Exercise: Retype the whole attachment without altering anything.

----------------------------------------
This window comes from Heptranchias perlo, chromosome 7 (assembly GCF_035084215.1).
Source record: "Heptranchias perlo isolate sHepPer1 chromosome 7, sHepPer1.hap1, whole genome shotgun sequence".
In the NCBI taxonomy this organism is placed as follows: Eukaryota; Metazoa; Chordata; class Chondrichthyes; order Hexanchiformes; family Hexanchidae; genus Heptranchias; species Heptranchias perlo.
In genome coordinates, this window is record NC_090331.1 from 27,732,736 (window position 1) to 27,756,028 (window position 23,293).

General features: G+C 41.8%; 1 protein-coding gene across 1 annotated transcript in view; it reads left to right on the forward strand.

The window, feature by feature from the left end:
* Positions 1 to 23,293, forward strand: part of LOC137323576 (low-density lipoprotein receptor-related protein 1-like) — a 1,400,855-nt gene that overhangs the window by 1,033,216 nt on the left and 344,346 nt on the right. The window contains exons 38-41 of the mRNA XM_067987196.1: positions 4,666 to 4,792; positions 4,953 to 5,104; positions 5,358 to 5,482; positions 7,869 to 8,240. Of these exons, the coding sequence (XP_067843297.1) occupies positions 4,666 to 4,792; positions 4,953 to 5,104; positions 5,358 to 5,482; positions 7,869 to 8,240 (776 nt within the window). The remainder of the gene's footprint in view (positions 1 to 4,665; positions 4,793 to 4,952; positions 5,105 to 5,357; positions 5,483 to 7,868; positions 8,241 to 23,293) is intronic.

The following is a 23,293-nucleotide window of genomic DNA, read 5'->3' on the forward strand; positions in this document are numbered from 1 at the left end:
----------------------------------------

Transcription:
This window comes from Heptranchias perlo, chromosome 7 (assembly GCF_035084215.1).
Source record: "Heptranchias perlo isolate sHepPer1 chromosome 7, sHepPer1.hap1, whole genome shotgun sequence".
In the NCBI taxonomy this organism is placed as follows: Eukaryota; Metazoa; Chordata; class Chondrichthyes; order Hexanchiformes; family Hexanchidae; genus Heptranchias; species Heptranchias perlo.
In genome coordinates, this window is record NC_090331.1 from 27,732,736 (window position 1) to 27,756,028 (window position 23,293).

General features: G+C 41.8%; 1 protein-coding gene across 1 annotated transcript in view; it reads left to right on the forward strand.

The window, feature by feature from the left end:
* Positions 1 to 23,293, forward strand: part of LOC137323576 (low-density lipoprotein receptor-related protein 1-like) — a 1,400,855-nt gene that overhangs the window by 1,033,216 nt on the left and 344,346 nt on the right. The window contains exons 38-41 of the mRNA XM_067987196.1: positions 4,666 to 4,792; positions 4,953 to 5,104; positions 5,358 to 5,482; positions 7,869 to 8,240. Of these exons, the coding sequence (XP_067843297.1) occupies positions 4,666 to 4,792; positions 4,953 to 5,104; positions 5,358 to 5,482; positions 7,869 to 8,240 (776 nt within the window). The remainder of the gene's footprint in view (positions 1 to 4,665; positions 4,793 to 4,952; positions 5,105 to 5,357; positions 5,483 to 7,868; positions 8,241 to 23,293) is intronic.

The following is a 23,293-nucleotide window of genomic DNA, read 5'->3' on the forward strand; positions in this document are numbered from 1 at the left end: